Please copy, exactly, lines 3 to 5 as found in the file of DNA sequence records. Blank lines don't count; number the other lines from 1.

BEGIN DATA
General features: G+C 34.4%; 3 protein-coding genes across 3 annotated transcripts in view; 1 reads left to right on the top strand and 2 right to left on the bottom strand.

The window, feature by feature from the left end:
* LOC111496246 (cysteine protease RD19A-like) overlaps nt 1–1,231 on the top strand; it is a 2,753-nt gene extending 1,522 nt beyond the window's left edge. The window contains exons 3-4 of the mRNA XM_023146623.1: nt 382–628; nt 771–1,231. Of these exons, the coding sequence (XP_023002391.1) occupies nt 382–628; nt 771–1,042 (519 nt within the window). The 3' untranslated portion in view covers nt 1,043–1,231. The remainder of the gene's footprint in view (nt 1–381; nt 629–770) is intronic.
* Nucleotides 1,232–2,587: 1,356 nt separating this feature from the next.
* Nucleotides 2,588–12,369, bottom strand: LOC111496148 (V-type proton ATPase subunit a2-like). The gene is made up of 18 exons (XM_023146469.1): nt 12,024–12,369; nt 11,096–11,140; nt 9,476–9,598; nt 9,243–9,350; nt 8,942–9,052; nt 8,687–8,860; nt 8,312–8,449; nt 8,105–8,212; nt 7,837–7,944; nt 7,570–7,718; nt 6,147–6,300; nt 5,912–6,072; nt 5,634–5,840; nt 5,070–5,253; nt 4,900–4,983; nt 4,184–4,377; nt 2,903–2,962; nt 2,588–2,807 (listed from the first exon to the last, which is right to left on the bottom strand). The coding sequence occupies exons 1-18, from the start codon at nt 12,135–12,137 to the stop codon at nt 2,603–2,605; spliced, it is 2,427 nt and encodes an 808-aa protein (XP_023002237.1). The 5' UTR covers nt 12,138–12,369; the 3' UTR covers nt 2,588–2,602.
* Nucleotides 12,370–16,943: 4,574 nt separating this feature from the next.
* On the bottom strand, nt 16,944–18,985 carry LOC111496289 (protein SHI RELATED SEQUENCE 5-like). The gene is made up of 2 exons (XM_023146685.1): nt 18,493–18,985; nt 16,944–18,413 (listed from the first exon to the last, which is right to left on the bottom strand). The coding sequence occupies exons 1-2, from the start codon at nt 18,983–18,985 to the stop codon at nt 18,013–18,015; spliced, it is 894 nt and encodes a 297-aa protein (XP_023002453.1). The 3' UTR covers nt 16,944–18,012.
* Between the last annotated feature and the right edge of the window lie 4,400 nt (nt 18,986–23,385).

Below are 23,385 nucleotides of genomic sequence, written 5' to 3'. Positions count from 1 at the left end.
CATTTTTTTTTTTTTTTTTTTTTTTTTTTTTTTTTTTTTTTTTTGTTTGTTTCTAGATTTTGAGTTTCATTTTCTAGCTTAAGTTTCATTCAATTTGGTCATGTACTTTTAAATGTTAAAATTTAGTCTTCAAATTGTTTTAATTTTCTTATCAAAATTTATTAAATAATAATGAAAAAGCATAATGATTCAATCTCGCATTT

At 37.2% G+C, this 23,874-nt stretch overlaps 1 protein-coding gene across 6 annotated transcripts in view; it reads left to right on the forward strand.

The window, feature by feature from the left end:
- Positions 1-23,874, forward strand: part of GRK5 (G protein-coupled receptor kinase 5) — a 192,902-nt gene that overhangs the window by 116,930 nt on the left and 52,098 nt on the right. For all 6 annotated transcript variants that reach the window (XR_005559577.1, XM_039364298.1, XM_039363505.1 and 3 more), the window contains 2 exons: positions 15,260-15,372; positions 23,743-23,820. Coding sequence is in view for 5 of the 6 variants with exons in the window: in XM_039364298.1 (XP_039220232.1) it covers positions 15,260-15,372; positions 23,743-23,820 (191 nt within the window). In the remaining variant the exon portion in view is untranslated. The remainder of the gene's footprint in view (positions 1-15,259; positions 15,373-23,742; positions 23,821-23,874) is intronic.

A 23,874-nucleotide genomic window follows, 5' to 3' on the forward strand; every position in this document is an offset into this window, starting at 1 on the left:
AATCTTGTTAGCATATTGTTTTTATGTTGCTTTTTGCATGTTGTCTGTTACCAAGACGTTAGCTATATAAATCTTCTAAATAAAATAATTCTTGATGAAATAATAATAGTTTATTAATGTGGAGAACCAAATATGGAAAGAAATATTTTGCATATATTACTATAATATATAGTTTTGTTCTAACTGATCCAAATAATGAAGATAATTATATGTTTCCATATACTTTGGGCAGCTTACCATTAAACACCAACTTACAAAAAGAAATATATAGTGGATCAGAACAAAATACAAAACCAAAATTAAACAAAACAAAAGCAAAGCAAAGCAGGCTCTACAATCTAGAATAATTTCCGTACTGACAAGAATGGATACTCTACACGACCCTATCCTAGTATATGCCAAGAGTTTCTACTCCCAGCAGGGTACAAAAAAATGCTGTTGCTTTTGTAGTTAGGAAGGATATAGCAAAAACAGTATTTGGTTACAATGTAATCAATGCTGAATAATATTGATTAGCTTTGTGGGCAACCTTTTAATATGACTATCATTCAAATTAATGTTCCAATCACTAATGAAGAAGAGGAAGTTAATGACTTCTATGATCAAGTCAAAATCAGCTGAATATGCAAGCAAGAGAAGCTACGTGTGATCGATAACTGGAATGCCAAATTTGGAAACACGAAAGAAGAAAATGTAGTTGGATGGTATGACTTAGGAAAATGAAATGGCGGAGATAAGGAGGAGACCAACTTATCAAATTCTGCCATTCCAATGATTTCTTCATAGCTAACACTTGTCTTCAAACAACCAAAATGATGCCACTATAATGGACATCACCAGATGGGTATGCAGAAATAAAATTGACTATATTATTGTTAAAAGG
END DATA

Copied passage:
* LOC111496246 (cysteine protease RD19A-like) overlaps nt 1–1,231 on the top strand; it is a 2,753-nt gene extending 1,522 nt beyond the window's left edge. The window contains exons 3-4 of the mRNA XM_023146623.1: nt 382–628; nt 771–1,231. Of these exons, the coding sequence (XP_023002391.1) occupies nt 382–628; nt 771–1,042 (519 nt within the window). The 3' untranslated portion in view covers nt 1,043–1,231. The remainder of the gene's footprint in view (nt 1–381; nt 629–770) is intronic.
* Nucleotides 1,232–2,587: 1,356 nt separating this feature from the next.
* Nucleotides 2,588–12,369, bottom strand: LOC111496148 (V-type proton ATPase subunit a2-like). The gene is made up of 18 exons (XM_023146469.1): nt 12,024–12,369; nt 11,096–11,140; nt 9,476–9,598; nt 9,243–9,350; nt 8,942–9,052; nt 8,687–8,860; nt 8,312–8,449; nt 8,105–8,212; nt 7,837–7,944; nt 7,570–7,718; nt 6,147–6,300; nt 5,912–6,072; nt 5,634–5,840; nt 5,070–5,253; nt 4,900–4,983; nt 4,184–4,377; nt 2,903–2,962; nt 2,588–2,807 (listed from the first exon to the last, which is right to left on the bottom strand). The coding sequence occupies exons 1-18, from the start codon at nt 12,135–12,137 to the stop codon at nt 2,603–2,605; spliced, it is 2,427 nt and encodes an 808-aa protein (XP_023002237.1). The 5' UTR covers nt 12,138–12,369; the 3' UTR covers nt 2,588–2,602.